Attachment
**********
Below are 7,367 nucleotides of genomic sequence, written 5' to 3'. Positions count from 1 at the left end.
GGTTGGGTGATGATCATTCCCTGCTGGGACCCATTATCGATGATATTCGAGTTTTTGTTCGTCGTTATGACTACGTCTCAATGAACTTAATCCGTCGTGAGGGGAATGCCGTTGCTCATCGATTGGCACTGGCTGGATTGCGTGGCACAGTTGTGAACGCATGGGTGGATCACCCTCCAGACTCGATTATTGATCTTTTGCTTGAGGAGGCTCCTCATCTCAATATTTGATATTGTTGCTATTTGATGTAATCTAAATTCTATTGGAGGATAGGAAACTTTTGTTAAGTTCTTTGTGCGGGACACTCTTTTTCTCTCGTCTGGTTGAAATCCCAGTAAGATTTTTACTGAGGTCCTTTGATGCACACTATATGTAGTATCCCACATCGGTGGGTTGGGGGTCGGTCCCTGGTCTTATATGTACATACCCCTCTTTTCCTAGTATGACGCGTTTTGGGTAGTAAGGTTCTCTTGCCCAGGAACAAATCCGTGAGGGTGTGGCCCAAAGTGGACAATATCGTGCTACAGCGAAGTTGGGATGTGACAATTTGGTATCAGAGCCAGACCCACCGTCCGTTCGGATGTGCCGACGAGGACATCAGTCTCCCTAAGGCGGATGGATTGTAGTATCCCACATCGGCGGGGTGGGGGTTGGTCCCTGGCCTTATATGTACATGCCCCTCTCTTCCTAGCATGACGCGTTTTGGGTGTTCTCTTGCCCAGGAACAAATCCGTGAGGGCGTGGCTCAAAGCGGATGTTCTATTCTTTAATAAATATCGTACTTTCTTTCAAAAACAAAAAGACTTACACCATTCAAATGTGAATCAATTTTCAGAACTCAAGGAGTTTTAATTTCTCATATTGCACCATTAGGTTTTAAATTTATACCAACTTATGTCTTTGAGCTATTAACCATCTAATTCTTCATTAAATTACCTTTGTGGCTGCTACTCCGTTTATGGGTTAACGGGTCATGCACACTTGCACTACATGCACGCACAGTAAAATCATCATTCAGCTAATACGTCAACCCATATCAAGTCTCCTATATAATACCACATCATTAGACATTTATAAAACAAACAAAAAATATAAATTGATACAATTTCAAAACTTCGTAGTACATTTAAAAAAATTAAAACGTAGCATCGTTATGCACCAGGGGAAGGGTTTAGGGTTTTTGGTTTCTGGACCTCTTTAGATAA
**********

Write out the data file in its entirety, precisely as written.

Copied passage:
Below are 7,367 nucleotides of genomic sequence, written 5' to 3'. Positions count from 1 at the left end.
GGTTGGGTGATGATCATTCCCTGCTGGGACCCATTATCGATGATATTCGAGTTTTTGTTCGTCGTTATGACTACGTCTCAATGAACTTAATCCGTCGTGAGGGGAATGCCGTTGCTCATCGATTGGCACTGGCTGGATTGCGTGGCACAGTTGTGAACGCATGGGTGGATCACCCTCCAGACTCGATTATTGATCTTTTGCTTGAGGAGGCTCCTCATCTCAATATTTGATATTGTTGCTATTTGATGTAATCTAAATTCTATTGGAGGATAGGAAACTTTTGTTAAGTTCTTTGTGCGGGACACTCTTTTTCTCTCGTCTGGTTGAAATCCCAGTAAGATTTTTACTGAGGTCCTTTGATGCACACTATATGTAGTATCCCACATCGGTGGGTTGGGGGTCGGTCCCTGGTCTTATATGTACATACCCCTCTTTTCCTAGTATGACGCGTTTTGGGTAGTAAGGTTCTCTTGCCCAGGAACAAATCCGTGAGGGTGTGGCCCAAAGTGGACAATATCGTGCTACAGCGAAGTTGGGATGTGACAATTTGGTATCAGAGCCAGACCCACCGTCCGTTCGGATGTGCCGACGAGGACATCAGTCTCCCTAAGGCGGATGGATTGTAGTATCCCACATCGGCGGGGTGGGGGTTGGTCCCTGGCCTTATATGTACATGCCCCTCTCTTCCTAGCATGACGCGTTTTGGGTGTTCTCTTGCCCAGGAACAAATCCGTGAGGGCGTGGCTCAAAGCGGATGTTCTATTCTTTAATAAATATCGTACTTTCTTTCAAAAACAAAAAGACTTACACCATTCAAATGTGAATCAATTTTCAGAACTCAAGGAGTTTTAATTTCTCATATTGCACCATTAGGTTTTAAATTTATACCAACTTATGTCTTTGAGCTATTAACCATCTAATTCTTCATTAAATTACCTTTGTGGCTGCTACTCCGTTTATGGGTTAACGGGTCATGCACACTTGCACTACATGCACGCACAGTAAAATCATCATTCAGCTAATACGTCAACCCATATCAAGTCTCCTATATAATACCACATCATTAGACATTTATAAAACAAACAAAAAATATAAATTGATACAATTTCAAAACTTCGTAGTACATTTAAAAAAATTAAAACGTAGCATCGTTATGCACCAGGGGAAGGGTTTAGGGTTTTTGGTTTCTGGACCTCTTTAGATAA